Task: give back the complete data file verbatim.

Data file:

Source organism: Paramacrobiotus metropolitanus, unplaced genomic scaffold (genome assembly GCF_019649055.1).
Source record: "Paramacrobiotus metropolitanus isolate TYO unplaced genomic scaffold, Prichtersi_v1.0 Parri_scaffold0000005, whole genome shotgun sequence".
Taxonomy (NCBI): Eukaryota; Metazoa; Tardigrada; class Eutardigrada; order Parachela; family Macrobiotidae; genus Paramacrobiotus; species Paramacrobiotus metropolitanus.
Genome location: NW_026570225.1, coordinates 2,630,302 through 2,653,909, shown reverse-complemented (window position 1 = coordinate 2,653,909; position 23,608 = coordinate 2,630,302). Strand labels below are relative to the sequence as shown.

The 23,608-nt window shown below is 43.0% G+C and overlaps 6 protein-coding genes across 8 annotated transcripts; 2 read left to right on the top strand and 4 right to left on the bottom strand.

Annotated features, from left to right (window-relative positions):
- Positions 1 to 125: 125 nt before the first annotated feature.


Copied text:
Source organism: Paramacrobiotus metropolitanus, unplaced genomic scaffold (genome assembly GCF_019649055.1).
Source record: "Paramacrobiotus metropolitanus isolate TYO unplaced genomic scaffold, Prichtersi_v1.0 Parri_scaffold0000005, whole genome shotgun sequence".
Taxonomy (NCBI): Eukaryota; Metazoa; Tardigrada; class Eutardigrada; order Parachela; family Macrobiotidae; genus Paramacrobiotus; species Paramacrobiotus metropolitanus.
Genome location: NW_026570225.1, coordinates 2,630,302 through 2,653,909, shown reverse-complemented (window position 1 = coordinate 2,653,909; position 23,608 = coordinate 2,630,302). Strand labels below are relative to the sequence as shown.

The 23,608-nt window shown below is 43.0% G+C and overlaps 6 protein-coding genes across 8 annotated transcripts; 2 read left to right on the top strand and 4 right to left on the bottom strand.

Annotated features, from left to right (window-relative positions):
- Positions 1 to 125: 125 nt before the first annotated feature.